Mali army 'regains Konna and Diabaly' from rebels

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Media caption,

The BBC's Andrew Harding: "Civilians have said they have not seen any French troops on the ground"

Islamist fighters have withdrawn from two towns in central Mali following French air strikes, officials say.

Mali's army earlier said it had recaptured Konna, which triggered the French intervention after it was seized by the rebels.

Now the mayor of Diabaly says soldiers have taken control of the town.

Islamist fighters in neighbouring Algeria say they have kidnapped foreign gas workers in retaliation for France's involvement in the Mali conflict.

Meanwhile, the UN refugee agency says it fears the fighting could force 700,000 people from their homes.Mali Islamists 'flee two towns'

Some 150,000 people have already gone to neighbouring countries, Reuters news agency reports.

It quotes the UNHCR as saying that 400,000 more could flee Mali, with a further 300,000 displaced within the country.

The first 100 troops of an African force landed in the capital, Bamako on Thursday evening.

The soldiers from Togo and Nigeria are part of a long-planned West African force that will join the French and Malian armies in fighting the Islamist insurgents who took over northern Mali last year.

Nigeria says it will increase its forces to 1,200.

France says it now has 1,800 troops in Mali after intervening initially with air strikes to try to halt a rapid advance by the Islamists.

Correspondents say a strong French contingent is at Segou, north-east of Bamako, to guard a major bridge across the Niger river, which the rebels would have to cross to threaten the capital.

'Hide in the orchards'

Media caption,

Former Secretary-General of the United Nations, Kofi Annan: Mali is ''collateral damage'' from the conflict in Libya

Bamako-based journalist Kodji Siby told BBC Africa that he had spoken to residents in Konna, about 550km (340 miles) north of Bamako, who said the Islamists fled the town when Malian soldiers deployed.

"We have wrested total control of Konna after inflicting heavy losses on the enemy," the AFP news agency quoted a Malian army statement as saying.

Earlier this week, French officials denied a claim by the Malian army that the government had regained Konna.

The area is not accessible to independent observers. The aid group Doctors Without Borders told the Associated Press it had been trying to get to Konna since Monday but all roads leading to the area were closed by the Malian military.

On Thursday, French forces were bombing the town of Diabaly, 350km from capital, which was captured by Islamists earlier in the week.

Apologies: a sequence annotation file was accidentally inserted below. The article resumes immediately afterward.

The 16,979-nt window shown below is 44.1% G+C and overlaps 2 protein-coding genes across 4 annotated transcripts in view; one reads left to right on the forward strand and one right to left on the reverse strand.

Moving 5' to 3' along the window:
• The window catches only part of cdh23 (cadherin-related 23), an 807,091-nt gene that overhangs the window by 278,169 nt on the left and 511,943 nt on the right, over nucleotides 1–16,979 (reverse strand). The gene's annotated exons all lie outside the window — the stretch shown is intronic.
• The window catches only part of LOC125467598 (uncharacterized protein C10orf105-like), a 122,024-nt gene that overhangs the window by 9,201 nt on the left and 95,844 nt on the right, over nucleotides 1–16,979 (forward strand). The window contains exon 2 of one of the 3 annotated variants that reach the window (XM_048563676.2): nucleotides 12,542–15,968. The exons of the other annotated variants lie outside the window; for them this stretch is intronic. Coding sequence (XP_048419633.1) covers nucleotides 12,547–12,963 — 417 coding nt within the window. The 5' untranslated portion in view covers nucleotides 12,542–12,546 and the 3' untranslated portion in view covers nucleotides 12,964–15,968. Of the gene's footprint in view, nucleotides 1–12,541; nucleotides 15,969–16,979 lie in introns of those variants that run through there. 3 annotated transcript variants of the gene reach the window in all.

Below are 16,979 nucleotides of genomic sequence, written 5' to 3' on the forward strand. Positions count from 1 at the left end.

There was fighting on the streets until 03:00 GMT on Friday, Diabaly Mayor Oumar Diakite said from nearby Niono - and Islamists were reported to be leaving the town.

"Soldiers are in the town carrying out mopping up operations," he told Reuters news agency by telephone.

"There are lots of burned-out vehicles that the Islamists tried to hide in the orchards."

His information was coming from residents who were telephoning him.

Getting accurate reports from the area has been difficult, as the rebels had destroyed mobile phone masts to prevent local people passing information on rebel movements, he said.

The residents had to travel outside the town to make the phone calls, he said.

In total, 3,300 regional troops will be deployed in the conflict under a UN Security Council resolution.

Defence sources say France is likely to boost its troop numbers to 2,500.

Nigeria will lead the West African force, with Chad, Benin, Ghana, Niger, Senegal, Burkina Faso and Togo also sending soldiers.

Islamist groups and secular Tuareg rebels took advantage of chaos following a military coup to seize northern Mali in April 2012. But the Islamists soon took control of the region's major towns, sidelining the Tuaregs.

The battle for Mali

Image caption,
French forces have bombed rebel bases in Mali, where Islamist forces have threatened to advance on the capital Bamako from their strongholds in the north. France said it had decided to act to stop the offensive, which could create "a terrorist state at the doorstep of France and Europe".
Image caption,
The landlocked area of West Africa was the core of ancient empires going back to the 4th Century. The French colonised Mali, then known as French Sudan, at the end of the 19th Century, while Islamic religious wars created theocratic states in the region.
Image caption,
Mali gained independence in 1960 but endured droughts, rebellions and 23 years of military dictatorship until democratic elections in 1992. In the early 1990s, the nomadic Tuareg of the north began an insurgency over land and cultural rights.
Image caption,
The insurgency gathered momentum in 2007, and was exacerbated by an influx of arms from the 2011 Libyan civil war. Tuareg nationalists, alongside Islamist groups with links to al-Qaeda, seized control of the north in 2012 after a military coup by soldiers frustrated by government efforts against the rebels.
Image caption,
The fighting in the north and the establishment of a harsh form of Islamic law has forced thousands to flee their homes - some estimates say more than half the northern population has fled south or across borders into neighbouring countries.
Image caption,
In January 2013, the Islamists captured the central city of Konna. France, responding to appeals for help from the Mali president, has sent about 550 troops to the Mopti and to Bamako, which is home to about 6,000 French nationals. French jets have also launched air strikes.

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